Present moment in progress!

They’re finally here! The Unusual Buddha stickers, “Caution: Present moment in progress”

If you’re curious about meditation, which I partake in, and would like some guidance The Unusual Buddha’s website is a great place to start. A few blog posts to help you get the gist and 1 on 1 classes are also offered. I really, really need to get to reading his book. No, this is not a sponsored post, just showing some love!

The quality of these stickers exceeded my expectations. I figure, you know, it’s just a sticker feeling like plastic–it’ll do its job, “to stick.” Nope, I am sure these will last for quite awhile.

I put one on my ebike.

Great stuff! – YouTube, Posdcasts, etc

I feel I write more when I stick to myself… kinda

What a title, not usually my norm, however it does state my exact thought.

Cat on keyboard

What I deal with while computing

While some people crave and thrive on social environments, I tend not to… not because I hate people, but because it takes a lot of mental energy (which eventually leads to being physically draining) to mingle. While I do enjoy being in social situations, connecting with new people and learning new things about existing people, at the end of the day it sometimes leads to an exhausting decompressing state.

A craved decompression–where I can be alone with select people, movies, music or just plain ol’ surfing the web … or doing nothing at all but looking at a wall and pondering all things in life.

Yellow River Roll

Yellow River Roll (last week’s lunch)

Today, or in this past week I have felt a shift. I feel as if I’m able to start writing/recording more often while maintaining social interaction and it not feeling overwhelming. Ironically someone has offered help in editing footage, publishing and syndication–I tell you, this will relieve some of the stress of worrying about the after stuff. Just maybe I will be able to focus on more of what I currently consider to be “the fun.”

Shifting from work at home to not work at home

2020 was an interesting time for workplaces. Many people were (are they still?) flocking to work at home jobs, filling in many areas people thought couldn’t be accomplished. A lot of people realized how easy, and not easy it is to work from your own home and this lead me to get out of it.

For several years I worked in general support, tech support and “home security” which lead me to become easily exhausted with “people.” When you’re handling thirty-to-fifty calls per day you’ll be done with the phone at the end of the day. I kept separate headsets for this reason, 1 for customers, 1 for personal – and I never let the personal one hear a customer voice as to not “taint” the headset.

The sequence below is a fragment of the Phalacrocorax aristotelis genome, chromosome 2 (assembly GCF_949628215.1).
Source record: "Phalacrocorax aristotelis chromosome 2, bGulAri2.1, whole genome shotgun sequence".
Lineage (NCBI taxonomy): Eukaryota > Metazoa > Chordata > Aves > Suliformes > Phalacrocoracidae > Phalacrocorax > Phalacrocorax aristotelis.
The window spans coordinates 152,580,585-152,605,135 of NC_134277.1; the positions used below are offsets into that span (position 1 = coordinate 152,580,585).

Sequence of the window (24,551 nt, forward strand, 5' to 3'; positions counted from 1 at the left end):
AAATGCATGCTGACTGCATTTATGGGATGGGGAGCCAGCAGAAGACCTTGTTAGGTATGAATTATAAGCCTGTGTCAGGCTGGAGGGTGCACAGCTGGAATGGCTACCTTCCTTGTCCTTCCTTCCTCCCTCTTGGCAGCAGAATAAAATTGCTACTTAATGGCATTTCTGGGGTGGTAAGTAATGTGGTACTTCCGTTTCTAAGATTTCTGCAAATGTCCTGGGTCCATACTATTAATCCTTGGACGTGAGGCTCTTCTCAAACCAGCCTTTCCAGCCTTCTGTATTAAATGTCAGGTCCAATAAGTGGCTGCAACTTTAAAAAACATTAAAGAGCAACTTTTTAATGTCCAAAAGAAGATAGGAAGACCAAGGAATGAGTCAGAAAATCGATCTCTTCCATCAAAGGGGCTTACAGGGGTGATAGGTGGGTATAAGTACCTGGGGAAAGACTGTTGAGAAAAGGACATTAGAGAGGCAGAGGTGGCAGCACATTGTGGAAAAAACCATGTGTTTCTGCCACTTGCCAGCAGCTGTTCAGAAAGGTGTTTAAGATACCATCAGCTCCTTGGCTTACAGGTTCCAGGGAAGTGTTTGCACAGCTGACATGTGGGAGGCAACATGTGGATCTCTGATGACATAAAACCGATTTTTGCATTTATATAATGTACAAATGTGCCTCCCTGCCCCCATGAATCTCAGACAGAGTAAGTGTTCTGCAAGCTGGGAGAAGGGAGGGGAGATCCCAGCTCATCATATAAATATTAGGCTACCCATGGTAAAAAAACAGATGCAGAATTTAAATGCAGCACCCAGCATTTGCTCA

Tips for working at home

It is not easy, but I’ve did it for years and want to let people know just in case you’re wondering.

  1. Your family will never be quiet enough
    1. This means you need to have a quiet place, live by yourself or have the capacity to soundproof the room you’re in.
    2. Get a “busy” light for your door. Jabra sells them and… you can pretty much DIY.
  2. Do not cheap out on hardware.
    1. I highly recommend commercial headsets, Jabra being one (no, I’m not sponsored)
    2. PC Parts?–Buy 2 of everything.
    3. Mechanical keyboard, NOT membrane.
    4. Have a backup modem/router.
  3. Separate the space
    1. IF you have the room, one space (room) should be for work and the other for not work, ever.
    2. This means have separate computers, separate chairs, etc.
  4. Put a sign on your front door stating do not knock, send a text.

There is less luxury working from home

There, I said it. If your employer is a typical slave driver they will expect and demand more from you because you are home. Installing invasive software onto your computer (this is why you should have separate computers), monitoring you more than normal and hounding you just for having Internet issues.

Conduent was a company I worked at for a very short while which insisted looking in at your home office (via webcam). Sure, they sent you an iMac to work, but it did in fact come with many, many strings. And, getting it back to them was just as tedious as I thought it’d be–being threatened with a “legal team” because I refused to tote it across town to the nearest UPS drop-off – No, I am not carrying an iMac cross town. I explained to the assets person I do not have that type of transportation. Essentially, they were making pay to have it sent back, no… no, thank you, but no. The other terrible experience with this company is how disorganized it truly was–this person did not have access to my address at all, nor was I submitting it through email. Inc, another infamous company known for their fraudulent software and not paying their employees made a habit of targeting low cost areas. This was because they could underpay the employees, get the most work out of them, and I mean overload them with many, many tasks and never work with them on raises. I knew a guy who had been there for three years and never received any raises. They truly expected you to simply quit so they could bring in the next warm body.

On-top of the odd workplace at, they put in a “reimbursement” on your cheque, but that meant nothing when you were still paid peanuts. So while you were employed by them, they expected you to pay for all the hardware out of pocket. I expect this type of deal as a contractor, not as an employee.

Both of these companies …were interesting, to put it politely.

It’s good to get out